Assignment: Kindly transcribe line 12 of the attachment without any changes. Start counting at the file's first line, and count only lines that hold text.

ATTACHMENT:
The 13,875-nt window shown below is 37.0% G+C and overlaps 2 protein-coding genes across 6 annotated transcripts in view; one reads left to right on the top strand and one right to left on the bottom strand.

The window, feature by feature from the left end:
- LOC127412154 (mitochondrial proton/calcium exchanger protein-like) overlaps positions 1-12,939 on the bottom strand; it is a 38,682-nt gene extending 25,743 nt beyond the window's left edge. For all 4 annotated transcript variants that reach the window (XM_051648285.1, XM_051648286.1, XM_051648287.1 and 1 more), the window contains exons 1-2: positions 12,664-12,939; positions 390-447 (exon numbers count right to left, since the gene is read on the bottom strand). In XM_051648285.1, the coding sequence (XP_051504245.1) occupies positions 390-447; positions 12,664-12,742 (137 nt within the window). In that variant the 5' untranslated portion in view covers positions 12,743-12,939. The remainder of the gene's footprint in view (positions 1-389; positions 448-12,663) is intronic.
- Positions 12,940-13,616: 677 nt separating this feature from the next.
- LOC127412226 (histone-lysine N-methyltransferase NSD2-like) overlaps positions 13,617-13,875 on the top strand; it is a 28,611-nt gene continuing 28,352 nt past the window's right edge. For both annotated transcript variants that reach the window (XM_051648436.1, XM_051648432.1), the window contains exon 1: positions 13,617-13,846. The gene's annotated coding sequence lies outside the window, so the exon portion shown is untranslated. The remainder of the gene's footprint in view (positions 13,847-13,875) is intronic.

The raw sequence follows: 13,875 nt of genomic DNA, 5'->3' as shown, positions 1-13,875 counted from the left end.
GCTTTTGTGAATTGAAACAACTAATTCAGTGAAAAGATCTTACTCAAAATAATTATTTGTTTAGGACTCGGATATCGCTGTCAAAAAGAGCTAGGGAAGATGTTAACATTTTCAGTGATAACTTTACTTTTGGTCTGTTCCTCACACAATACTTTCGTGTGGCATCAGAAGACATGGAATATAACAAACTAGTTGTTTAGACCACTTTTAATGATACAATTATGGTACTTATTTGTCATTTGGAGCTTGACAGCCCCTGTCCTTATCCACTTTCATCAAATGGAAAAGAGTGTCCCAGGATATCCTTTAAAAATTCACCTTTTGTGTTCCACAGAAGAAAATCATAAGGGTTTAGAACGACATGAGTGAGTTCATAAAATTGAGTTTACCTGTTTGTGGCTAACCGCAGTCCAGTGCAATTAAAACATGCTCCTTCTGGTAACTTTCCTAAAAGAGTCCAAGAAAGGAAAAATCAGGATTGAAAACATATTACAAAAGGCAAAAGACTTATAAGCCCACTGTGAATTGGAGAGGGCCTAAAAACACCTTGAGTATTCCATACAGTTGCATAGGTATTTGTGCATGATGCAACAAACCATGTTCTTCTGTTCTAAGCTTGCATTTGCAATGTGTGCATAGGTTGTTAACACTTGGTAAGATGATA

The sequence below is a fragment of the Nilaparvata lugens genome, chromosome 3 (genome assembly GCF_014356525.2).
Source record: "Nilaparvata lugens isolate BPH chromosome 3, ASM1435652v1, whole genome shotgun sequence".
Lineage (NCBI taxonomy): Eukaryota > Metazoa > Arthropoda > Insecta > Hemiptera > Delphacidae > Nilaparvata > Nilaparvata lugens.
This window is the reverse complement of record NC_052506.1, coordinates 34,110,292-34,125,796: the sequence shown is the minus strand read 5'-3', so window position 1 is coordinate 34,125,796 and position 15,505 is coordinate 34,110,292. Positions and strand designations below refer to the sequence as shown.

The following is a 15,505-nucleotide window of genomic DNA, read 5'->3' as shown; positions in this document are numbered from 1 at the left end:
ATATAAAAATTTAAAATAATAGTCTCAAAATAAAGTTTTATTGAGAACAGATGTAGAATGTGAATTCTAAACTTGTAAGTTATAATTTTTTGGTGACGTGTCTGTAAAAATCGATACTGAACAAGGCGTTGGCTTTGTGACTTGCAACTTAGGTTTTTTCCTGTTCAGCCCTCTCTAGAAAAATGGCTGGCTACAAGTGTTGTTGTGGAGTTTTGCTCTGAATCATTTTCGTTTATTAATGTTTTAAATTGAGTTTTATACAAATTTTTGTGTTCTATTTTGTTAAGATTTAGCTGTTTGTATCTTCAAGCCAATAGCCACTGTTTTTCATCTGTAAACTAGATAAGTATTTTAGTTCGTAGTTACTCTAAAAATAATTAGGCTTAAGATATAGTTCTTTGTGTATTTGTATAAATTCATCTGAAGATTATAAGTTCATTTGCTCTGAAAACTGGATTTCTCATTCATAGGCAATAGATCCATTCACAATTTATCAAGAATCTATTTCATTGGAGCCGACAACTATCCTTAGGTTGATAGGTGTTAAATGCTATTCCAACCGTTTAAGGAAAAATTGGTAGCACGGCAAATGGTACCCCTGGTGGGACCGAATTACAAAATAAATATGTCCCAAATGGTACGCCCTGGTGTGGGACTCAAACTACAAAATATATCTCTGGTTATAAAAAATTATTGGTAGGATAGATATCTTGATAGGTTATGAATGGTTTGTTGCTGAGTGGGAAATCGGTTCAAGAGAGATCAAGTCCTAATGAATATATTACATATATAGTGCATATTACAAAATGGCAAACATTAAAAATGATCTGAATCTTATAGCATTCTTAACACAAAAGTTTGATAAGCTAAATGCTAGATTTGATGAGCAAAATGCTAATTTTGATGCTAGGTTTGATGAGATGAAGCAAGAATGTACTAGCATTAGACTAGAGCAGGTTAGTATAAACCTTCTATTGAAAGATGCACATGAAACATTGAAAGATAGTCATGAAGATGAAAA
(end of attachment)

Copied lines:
The following is a 15,505-nucleotide window of genomic DNA, read 5'->3' as shown; positions in this document are numbered from 1 at the left end: